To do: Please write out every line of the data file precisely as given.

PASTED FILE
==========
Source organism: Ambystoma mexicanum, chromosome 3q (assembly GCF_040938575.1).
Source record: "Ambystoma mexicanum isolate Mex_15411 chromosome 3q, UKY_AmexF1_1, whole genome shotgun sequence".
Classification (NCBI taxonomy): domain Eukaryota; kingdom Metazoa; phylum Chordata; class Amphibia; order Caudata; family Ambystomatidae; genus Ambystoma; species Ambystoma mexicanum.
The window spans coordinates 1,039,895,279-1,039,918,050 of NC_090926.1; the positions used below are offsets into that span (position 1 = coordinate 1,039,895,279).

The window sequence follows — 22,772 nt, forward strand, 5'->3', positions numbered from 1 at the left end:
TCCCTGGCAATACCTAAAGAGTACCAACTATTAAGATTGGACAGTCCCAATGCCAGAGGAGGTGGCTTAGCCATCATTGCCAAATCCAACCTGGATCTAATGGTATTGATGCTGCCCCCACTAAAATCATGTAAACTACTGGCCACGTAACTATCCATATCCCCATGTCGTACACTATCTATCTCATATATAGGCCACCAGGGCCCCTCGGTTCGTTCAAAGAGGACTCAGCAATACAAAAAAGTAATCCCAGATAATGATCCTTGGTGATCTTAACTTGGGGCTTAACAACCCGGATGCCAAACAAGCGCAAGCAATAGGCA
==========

Source organism: Ambystoma mexicanum, chromosome 3q (assembly GCF_040938575.1).
Source record: "Ambystoma mexicanum isolate Mex_15411 chromosome 3q, UKY_AmexF1_1, whole genome shotgun sequence".
Classification (NCBI taxonomy): domain Eukaryota; kingdom Metazoa; phylum Chordata; class Amphibia; order Caudata; family Ambystomatidae; genus Ambystoma; species Ambystoma mexicanum.
The window spans coordinates 1,039,895,279-1,039,918,050 of NC_090926.1; the positions used below are offsets into that span (position 1 = coordinate 1,039,895,279).

The window sequence follows — 22,772 nt, forward strand, 5'->3', positions numbered from 1 at the left end:
TCCCTGGCAATACCTAAAGAGTACCAACTATTAAGATTGGACAGTCCCAATGCCAGAGGAGGTGGCTTAGCCATCATTGCCAAATCCAACCTGGATCTAATGGTATTGATGCTGCCCCCACTAAAATCATGTAAACTACTGGCCACGTAACTATCCATATCCCCATGTCGTACACTATCTATCTCATATATAGGCCACCAGGGCCCCTCGGTTCGTTCAAAGAGGACTCAGCAATACAAAAAAGTAATCCCAGATAATGATCCTTGGTGATCTTAACTTGGGGCTTAACAACCCGGATGCCAAACAAGCGCAAGCAATAGGCA